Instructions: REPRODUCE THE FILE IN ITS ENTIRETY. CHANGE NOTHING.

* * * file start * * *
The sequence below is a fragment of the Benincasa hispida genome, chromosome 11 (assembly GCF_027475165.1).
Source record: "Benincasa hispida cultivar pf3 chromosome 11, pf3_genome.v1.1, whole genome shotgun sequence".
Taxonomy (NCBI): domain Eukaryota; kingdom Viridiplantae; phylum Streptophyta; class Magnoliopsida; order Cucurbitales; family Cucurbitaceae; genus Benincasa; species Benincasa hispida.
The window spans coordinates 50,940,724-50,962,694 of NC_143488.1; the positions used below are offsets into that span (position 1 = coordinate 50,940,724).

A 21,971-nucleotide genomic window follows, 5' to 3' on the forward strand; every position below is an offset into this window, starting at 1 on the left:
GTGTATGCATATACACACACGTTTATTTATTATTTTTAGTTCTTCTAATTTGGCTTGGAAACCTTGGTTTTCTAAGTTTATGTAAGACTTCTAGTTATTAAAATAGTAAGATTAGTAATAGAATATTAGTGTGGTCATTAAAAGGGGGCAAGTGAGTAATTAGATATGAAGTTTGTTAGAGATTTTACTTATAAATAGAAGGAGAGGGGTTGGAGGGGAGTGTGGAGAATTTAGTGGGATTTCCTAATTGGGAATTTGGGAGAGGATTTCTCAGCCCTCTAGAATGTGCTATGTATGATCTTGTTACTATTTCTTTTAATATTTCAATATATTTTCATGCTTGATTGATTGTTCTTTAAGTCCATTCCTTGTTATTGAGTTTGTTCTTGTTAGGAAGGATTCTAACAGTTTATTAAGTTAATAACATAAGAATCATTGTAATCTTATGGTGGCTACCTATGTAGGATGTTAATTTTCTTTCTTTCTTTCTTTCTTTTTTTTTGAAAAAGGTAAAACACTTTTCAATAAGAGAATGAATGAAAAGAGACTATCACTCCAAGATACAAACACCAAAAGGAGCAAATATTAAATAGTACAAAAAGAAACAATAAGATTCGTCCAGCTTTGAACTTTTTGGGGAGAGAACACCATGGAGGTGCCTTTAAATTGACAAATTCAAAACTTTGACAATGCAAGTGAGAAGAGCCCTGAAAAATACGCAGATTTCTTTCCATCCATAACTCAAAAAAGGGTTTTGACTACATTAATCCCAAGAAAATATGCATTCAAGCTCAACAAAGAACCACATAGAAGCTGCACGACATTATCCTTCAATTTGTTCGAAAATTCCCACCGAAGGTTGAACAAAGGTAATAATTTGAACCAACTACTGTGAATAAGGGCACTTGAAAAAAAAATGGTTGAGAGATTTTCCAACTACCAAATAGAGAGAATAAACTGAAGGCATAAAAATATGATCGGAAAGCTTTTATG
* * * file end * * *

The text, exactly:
The sequence below is a fragment of the Benincasa hispida genome, chromosome 11 (assembly GCF_027475165.1).
Source record: "Benincasa hispida cultivar pf3 chromosome 11, pf3_genome.v1.1, whole genome shotgun sequence".
Taxonomy (NCBI): domain Eukaryota; kingdom Viridiplantae; phylum Streptophyta; class Magnoliopsida; order Cucurbitales; family Cucurbitaceae; genus Benincasa; species Benincasa hispida.
The window spans coordinates 50,940,724-50,962,694 of NC_143488.1; the positions used below are offsets into that span (position 1 = coordinate 50,940,724).

A 21,971-nucleotide genomic window follows, 5' to 3' on the forward strand; every position below is an offset into this window, starting at 1 on the left:
GTGTATGCATATACACACACGTTTATTTATTATTTTTAGTTCTTCTAATTTGGCTTGGAAACCTTGGTTTTCTAAGTTTATGTAAGACTTCTAGTTATTAAAATAGTAAGATTAGTAATAGAATATTAGTGTGGTCATTAAAAGGGGGCAAGTGAGTAATTAGATATGAAGTTTGTTAGAGATTTTACTTATAAATAGAAGGAGAGGGGTTGGAGGGGAGTGTGGAGAATTTAGTGGGATTTCCTAATTGGGAATTTGGGAGAGGATTTCTCAGCCCTCTAGAATGTGCTATGTATGATCTTGTTACTATTTCTTTTAATATTTCAATATATTTTCATGCTTGATTGATTGTTCTTTAAGTCCATTCCTTGTTATTGAGTTTGTTCTTGTTAGGAAGGATTCTAACAGTTTATTAAGTTAATAACATAAGAATCATTGTAATCTTATGGTGGCTACCTATGTAGGATGTTAATTTTCTTTCTTTCTTTCTTTCTTTTTTTTTGAAAAAGGTAAAACACTTTTCAATAAGAGAATGAATGAAAAGAGACTATCACTCCAAGATACAAACACCAAAAGGAGCAAATATTAAATAGTACAAAAAGAAACAATAAGATTCGTCCAGCTTTGAACTTTTTGGGGAGAGAACACCATGGAGGTGCCTTTAAATTGACAAATTCAAAACTTTGACAATGCAAGTGAGAAGAGCCCTGAAAAATACGCAGATTTCTTTCCATCCATAACTCAAAAAAGGGTTTTGACTACATTAATCCCAAGAAAATATGCATTCAAGCTCAACAAAGAACCACATAGAAGCTGCACGACATTATCCTTCAATTTGTTCGAAAATTCCCACCGAAGGTTGAACAAAGGTAATAATTTGAACCAACTACTGTGAATAAGGGCACTTGAAAAAAAAATGGTTGAGAGATTTTCCAACTACCAAATAGAGAGAATAAACTGAAGGCATAAAAATATGATCGGAAAGCTTTTATG